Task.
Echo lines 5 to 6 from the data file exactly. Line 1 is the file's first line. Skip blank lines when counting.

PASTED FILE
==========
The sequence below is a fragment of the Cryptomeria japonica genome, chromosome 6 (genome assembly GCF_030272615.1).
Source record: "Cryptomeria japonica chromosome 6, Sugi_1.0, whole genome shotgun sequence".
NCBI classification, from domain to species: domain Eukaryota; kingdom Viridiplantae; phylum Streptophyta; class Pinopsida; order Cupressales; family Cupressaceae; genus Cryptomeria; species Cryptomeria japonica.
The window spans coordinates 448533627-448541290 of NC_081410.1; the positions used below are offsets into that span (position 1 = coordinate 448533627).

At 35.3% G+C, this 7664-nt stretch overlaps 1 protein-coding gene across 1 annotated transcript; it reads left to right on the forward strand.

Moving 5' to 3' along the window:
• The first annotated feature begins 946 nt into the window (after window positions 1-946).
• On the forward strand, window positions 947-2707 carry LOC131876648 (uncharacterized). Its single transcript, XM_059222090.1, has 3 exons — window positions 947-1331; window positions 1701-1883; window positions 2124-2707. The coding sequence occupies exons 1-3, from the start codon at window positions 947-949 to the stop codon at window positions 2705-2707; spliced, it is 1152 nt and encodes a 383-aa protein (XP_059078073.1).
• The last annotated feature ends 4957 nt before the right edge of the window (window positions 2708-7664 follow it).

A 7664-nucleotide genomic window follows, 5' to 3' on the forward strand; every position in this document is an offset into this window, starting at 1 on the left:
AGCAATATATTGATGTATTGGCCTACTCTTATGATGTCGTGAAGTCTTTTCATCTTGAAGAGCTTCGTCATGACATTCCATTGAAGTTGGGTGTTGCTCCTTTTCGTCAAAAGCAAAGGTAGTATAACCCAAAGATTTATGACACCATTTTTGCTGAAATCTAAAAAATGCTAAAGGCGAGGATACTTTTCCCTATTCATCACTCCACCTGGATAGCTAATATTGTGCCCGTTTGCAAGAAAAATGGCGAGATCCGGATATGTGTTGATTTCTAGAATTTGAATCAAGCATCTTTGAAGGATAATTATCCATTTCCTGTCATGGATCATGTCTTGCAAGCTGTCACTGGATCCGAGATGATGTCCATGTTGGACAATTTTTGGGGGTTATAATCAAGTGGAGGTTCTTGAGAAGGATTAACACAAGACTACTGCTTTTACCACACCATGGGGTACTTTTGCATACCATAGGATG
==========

At 35.3% G+C, this 7664-nt stretch overlaps 1 protein-coding gene across 1 annotated transcript; it reads left to right on the forward strand.

Moving 5' to 3' along the window: